“Typically, when you’re hit with ransomware, they’ve been lurking in your system for some time,” she said.
If you reply in a chat room that your company cannot afford, say, a $50,000 ransom to delete the bad files, Davidoff often sees the criminals reply: ‘The price is appropriate, according to your financials.’”
The chilling effect originates with what Davidoff calls Bank Trojans, a silent type of attack that often causes ransomware.
The second step is to use strong, two-factor authentication on accounts for businesses “to prove you’re you.” Not even two-factor verification via a text message from a bank is secure, she said. To strengthen passwords, she suggests going to www.lmgsecurity.com/passwords for helpful tips.
Target’s 2013 data breach occurred after one of its suppliers, an HVAC company, was hacked; attackers then spread from its network into Target’s.
Once passwords are stolen, private debit cards, taxes and other individual information are at risk. The crime increases exponentially, as the criminals can then install, rent and earn recurring revenue off stolen data.
Also, do not store passwords on a computer. Complex passwords are no longer required, but Davidoff said to use, at minimum, 14- to 16-character passwords, to continually monitor them and change them regularly.
Password manager programs are safer, she said, because the human brain is not capable of remembering an unlimited number of different complex passwords.
A third step is to defend against phishing, in which criminals seek financial or other confidential information, typically via a deceptive email that looks legitimate. Do not click on those emails, which take the user to fake websites that can infect a computer.
Also do not click on a “Please click to enable software” box in a company’s tampered page to avoid infection.
Other guards against phishing include filtering spam in email accounts and offering training an awareness seminars on the job.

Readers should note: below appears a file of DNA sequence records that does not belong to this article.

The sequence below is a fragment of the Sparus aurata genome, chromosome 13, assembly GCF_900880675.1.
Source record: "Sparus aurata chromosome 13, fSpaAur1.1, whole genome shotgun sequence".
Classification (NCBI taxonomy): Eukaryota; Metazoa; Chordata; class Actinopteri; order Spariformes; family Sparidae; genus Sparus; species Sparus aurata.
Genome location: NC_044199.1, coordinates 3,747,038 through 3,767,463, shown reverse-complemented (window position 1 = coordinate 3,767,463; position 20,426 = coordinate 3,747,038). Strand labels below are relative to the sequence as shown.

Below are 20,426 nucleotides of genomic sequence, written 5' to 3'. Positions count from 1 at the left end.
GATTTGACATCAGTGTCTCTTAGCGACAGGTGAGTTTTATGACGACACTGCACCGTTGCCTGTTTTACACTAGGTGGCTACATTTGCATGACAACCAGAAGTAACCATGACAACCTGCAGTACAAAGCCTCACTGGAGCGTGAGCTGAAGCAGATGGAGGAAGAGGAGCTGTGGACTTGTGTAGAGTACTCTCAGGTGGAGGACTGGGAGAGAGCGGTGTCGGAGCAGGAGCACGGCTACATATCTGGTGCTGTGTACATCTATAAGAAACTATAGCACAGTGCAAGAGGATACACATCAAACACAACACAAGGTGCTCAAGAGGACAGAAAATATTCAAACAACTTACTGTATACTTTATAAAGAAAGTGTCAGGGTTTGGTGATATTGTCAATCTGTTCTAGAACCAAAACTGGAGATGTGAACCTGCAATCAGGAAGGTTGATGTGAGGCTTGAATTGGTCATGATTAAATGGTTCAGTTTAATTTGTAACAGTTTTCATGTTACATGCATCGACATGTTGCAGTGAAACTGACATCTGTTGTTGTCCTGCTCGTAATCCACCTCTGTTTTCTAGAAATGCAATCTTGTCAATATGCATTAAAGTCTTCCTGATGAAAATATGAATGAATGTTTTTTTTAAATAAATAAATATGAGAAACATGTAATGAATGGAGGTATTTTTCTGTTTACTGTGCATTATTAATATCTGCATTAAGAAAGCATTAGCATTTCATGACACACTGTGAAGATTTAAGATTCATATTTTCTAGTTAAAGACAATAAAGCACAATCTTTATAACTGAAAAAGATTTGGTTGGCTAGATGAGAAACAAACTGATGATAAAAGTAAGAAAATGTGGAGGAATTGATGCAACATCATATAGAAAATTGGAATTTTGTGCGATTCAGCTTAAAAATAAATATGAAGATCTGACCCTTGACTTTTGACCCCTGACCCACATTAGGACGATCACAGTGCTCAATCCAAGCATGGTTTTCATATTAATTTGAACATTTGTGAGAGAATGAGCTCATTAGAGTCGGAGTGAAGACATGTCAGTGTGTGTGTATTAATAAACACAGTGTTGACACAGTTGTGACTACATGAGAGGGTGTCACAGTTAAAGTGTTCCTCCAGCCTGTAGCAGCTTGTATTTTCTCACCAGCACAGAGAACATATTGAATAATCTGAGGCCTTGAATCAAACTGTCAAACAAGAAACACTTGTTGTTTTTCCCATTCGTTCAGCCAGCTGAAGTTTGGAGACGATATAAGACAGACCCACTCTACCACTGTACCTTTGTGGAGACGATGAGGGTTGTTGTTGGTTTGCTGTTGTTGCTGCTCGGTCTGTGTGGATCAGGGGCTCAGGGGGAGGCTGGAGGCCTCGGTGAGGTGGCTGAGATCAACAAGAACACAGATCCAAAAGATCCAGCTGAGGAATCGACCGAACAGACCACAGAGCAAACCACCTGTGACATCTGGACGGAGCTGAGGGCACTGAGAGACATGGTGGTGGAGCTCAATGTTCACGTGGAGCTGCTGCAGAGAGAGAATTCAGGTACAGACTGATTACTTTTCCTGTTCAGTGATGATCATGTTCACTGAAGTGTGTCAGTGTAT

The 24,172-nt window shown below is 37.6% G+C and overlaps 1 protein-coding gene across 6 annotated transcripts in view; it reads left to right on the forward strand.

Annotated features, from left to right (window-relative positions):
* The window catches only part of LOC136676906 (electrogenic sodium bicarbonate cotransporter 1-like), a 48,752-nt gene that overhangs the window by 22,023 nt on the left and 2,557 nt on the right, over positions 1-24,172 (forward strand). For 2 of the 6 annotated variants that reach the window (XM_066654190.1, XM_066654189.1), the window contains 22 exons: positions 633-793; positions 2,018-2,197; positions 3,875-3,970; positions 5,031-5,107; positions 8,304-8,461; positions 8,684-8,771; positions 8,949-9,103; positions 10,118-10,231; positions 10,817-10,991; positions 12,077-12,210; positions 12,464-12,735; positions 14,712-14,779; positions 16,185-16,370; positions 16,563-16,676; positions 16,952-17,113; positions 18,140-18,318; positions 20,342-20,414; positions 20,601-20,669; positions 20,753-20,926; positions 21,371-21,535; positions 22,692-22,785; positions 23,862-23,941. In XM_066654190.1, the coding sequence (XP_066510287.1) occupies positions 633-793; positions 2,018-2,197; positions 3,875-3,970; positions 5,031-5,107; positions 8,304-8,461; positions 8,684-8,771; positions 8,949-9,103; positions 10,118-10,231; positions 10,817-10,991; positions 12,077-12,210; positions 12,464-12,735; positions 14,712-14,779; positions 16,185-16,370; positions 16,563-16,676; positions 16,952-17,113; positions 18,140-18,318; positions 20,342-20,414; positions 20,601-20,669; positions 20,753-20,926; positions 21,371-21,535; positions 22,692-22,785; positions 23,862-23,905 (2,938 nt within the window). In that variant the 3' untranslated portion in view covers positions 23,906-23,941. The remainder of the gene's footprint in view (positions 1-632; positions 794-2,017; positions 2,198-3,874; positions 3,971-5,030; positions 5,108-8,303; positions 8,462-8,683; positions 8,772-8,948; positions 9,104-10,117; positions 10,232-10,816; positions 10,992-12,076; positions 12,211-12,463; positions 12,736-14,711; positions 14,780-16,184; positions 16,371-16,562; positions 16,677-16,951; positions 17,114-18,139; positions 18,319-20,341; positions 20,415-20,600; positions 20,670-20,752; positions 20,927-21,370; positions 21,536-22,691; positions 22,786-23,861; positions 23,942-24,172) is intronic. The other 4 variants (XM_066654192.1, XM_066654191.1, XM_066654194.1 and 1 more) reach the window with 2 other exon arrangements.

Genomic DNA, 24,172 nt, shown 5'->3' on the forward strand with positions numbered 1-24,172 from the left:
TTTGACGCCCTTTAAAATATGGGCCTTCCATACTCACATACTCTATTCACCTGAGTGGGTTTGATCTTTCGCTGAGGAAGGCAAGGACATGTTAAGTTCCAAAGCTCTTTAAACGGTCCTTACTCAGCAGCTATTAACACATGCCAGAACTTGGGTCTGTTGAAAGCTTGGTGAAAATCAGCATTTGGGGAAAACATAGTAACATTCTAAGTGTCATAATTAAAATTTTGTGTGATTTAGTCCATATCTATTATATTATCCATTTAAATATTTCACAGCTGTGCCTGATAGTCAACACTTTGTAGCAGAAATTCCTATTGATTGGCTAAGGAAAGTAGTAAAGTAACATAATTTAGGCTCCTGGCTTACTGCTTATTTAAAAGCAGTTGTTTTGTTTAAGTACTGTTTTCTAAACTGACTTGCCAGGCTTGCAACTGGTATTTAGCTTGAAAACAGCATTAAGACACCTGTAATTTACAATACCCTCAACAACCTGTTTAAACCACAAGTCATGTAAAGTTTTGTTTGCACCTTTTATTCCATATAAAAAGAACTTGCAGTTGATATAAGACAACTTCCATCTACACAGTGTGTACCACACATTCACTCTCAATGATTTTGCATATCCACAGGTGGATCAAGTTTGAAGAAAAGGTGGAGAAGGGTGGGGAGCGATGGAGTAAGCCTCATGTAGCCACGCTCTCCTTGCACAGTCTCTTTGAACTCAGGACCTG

“You are a human firewall,” she said.
The fourth step is to constantly use what Davidoff calls “proactive threat hunting” within a work computer system to help prevent ransomware attack recurrences. Not waiting for the first attack is key.
One audience member at City Club worried about sending sensitive information from cellphones and Davidoff said to consider phones as a small computer that can still make a company vulnerable.
A former hacker called “Alien,” Davidoff is a Massachusetts Institute of Technology graduate in computer science and electrical engineering. She has conducted cybersecurity training for the Department of Defense, the American Bar Association and FFIEC/FDIC, among others.
She is a faculty member at Pacific Coast Banking School and an instructor for Black Hat, where she teachers her data breaches course.
She is the featured protagonist in the book, “Breaking and Entering: The Extraordinary Story of a Hacker Called ‘Alien.’ ” Her new book, “Data Breaches: Crisis and Opportunity,” will be released later this month.
|Well-connected and well-organized, ransomware criminals are relentless. For more information, see the Oct. 2, 2019 FBI alert about ransomware: https://www.ic3.gov/media/2019/191002.aspx|